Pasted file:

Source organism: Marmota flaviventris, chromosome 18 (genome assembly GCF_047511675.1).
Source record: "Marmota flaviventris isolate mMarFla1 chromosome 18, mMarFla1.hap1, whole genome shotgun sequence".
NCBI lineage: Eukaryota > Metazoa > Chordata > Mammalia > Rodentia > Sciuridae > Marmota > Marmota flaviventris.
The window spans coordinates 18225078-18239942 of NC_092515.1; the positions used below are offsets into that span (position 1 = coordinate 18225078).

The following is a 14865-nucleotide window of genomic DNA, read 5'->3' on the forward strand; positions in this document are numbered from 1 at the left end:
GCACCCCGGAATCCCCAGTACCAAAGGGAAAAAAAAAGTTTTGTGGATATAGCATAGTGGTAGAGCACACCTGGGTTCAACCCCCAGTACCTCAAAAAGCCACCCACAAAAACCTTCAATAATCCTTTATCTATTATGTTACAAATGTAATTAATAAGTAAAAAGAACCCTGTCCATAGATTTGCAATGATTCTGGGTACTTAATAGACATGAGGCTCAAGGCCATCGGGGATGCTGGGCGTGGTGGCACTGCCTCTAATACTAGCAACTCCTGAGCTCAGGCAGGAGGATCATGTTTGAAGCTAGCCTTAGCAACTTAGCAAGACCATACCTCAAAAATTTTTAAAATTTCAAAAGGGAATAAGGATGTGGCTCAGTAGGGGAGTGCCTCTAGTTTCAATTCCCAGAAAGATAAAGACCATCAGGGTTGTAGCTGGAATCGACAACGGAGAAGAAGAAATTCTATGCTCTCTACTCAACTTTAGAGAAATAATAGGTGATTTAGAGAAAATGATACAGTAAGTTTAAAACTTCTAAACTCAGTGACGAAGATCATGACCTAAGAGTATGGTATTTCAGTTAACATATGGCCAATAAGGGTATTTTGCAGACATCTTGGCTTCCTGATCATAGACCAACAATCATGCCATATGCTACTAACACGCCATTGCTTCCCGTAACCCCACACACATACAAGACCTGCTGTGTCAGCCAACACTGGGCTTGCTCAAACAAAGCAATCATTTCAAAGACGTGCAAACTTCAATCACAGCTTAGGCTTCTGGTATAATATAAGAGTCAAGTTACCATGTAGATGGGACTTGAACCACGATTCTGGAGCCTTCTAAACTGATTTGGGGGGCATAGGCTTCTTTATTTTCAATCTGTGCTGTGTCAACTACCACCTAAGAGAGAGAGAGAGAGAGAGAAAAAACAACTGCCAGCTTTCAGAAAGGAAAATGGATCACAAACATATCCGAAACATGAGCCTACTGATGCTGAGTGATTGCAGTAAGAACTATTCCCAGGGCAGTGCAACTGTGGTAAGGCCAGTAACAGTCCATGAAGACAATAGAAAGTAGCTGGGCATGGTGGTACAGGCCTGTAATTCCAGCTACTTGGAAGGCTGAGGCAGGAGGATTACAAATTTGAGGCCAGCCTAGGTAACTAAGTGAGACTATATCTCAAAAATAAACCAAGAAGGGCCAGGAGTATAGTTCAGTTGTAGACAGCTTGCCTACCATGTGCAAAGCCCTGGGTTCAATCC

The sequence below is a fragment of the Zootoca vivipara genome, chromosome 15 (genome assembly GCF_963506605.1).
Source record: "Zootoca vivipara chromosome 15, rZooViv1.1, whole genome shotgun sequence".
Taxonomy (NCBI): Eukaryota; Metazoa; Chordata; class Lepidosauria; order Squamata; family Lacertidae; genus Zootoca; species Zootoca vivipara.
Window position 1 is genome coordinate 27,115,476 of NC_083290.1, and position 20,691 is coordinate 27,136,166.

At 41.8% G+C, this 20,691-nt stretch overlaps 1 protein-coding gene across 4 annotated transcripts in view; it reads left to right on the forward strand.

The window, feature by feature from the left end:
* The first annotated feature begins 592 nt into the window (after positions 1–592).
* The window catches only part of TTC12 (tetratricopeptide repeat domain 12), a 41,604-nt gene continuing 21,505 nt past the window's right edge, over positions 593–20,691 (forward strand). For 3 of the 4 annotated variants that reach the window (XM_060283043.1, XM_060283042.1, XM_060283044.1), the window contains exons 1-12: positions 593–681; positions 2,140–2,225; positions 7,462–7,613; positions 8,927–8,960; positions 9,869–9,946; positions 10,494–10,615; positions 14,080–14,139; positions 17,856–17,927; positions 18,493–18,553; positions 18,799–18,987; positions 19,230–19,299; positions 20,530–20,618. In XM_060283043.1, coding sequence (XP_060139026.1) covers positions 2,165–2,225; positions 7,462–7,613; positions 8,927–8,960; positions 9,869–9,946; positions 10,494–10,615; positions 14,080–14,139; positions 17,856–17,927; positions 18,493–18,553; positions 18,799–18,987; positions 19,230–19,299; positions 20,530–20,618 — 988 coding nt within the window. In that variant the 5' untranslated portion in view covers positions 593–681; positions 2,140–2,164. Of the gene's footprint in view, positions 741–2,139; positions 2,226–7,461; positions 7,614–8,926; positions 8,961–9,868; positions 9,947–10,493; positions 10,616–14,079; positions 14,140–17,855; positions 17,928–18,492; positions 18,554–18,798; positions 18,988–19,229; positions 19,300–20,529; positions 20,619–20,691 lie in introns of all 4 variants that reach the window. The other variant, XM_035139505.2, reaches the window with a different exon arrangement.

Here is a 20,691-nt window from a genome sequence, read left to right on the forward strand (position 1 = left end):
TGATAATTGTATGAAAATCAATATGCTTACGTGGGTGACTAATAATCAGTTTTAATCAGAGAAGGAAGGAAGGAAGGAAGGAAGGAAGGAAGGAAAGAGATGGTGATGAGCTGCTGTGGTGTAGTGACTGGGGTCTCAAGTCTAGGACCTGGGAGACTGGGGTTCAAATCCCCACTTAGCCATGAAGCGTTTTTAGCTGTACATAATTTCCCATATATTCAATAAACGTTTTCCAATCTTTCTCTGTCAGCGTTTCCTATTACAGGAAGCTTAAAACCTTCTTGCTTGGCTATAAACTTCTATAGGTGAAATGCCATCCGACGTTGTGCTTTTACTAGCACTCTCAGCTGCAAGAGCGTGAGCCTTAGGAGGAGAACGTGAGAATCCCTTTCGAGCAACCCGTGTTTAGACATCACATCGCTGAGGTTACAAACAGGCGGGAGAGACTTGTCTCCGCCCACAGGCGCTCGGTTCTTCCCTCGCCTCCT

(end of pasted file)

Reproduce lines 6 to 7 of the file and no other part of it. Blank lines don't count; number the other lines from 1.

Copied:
GCACCCCGGAATCCCCAGTACCAAAGGGAAAAAAAAAGTTTTGTGGATATAGCATAGTGGTAGAGCACACCTGGGTTCAACCCCCAGTACCTCAAAAAGCCACCCACAAAAACCTTCAATAATCCTTTATCTATTATGTTACAAATGTAATTAATAAGTAAAAAGAACCCTGTCCATAGATTTGCAATGATTCTGGGTACTTAATAGACATGAGGCTCAAGGCCATCGGGGATGCTGGGCGTGGTGGCACTGCCTCTAATACTAGCAACTCCTGAGCTCAGGCAGGAGGATCATGTTTGAAGCTAGCCTTAGCAACTTAGCAAGACCATACCTCAAAAATTTTTAAAATTTCAAAAGGGAATAAGGATGTGGCTCAGTAGGGGAGTGCCTCTAGTTTCAATTCCCAGAAAGATAAAGACCATCAGGGTTGTAGCTGGAATCGACAACGGAGAAGAAGAAATTCTATGCTCTCTACTCAACTTTAGAGAAATAATAGGTGATTTAGAGAAAATGATACAGTAAGTTTAAAACTTCTAAACTCAGTGACGAAGATCATGACCTAAGAGTATGGTATTTCAGTTAACATATGGCCAATAAGGGTATTTTGCAGACATCTTGGCTTCCTGATCATAGACCAACAATCATGCCATATGCTACTAACACGCCATTGCTTCCCGTAACCCCACACACATACAAGACCTGCTGTGTCAGCCAACACTGGGCTTGCTCAAACAAAGCAATCATTTCAAAGACGTGCAAACTTCAATCACAGCTTAGGCTTCTGGTATAATATAAGAGTCAAGTTACCATGTAGATGGGACTTGAACCACGATTCTGGAGCCTTCTAAACTGATTTGGGGGGCATAGGCTTCTTTATTTTCAATCTGTGCTGTGTCAACTACCACCTAAGAGAGAGAGAGAGAGAGAGAAAAAACAACTGCCAGCTTTCAGAAAGGAAAATGGATCACAAACATATCCGAAACATGAGCCTACTGATGCTGAGTGATTGCAGTAAGAACTATTCCCAGGGCAGTGCAACTGTGGTAAGGCCAGTAACAGTCCATGAAGACAATAGAAAGTAGCTGGGCATGGTGGTACAGGCCTGTAATTCCAGCTACTTGGAAGGCTGAGGCAGGAGGATTACAAATTTGAGGCCAGCCTAGGTAACTAAGTGAGACTATATCTCAAAAATAAACCAAGAAGGGCCAGGAGTATAGTTCAGTTGTAGACAGCTTGCCTACCATGTGCAAAGCCCTGGGTTCAATCC

The sequence below is a fragment of the Zootoca vivipara genome, chromosome 15 (genome assembly GCF_963506605.1).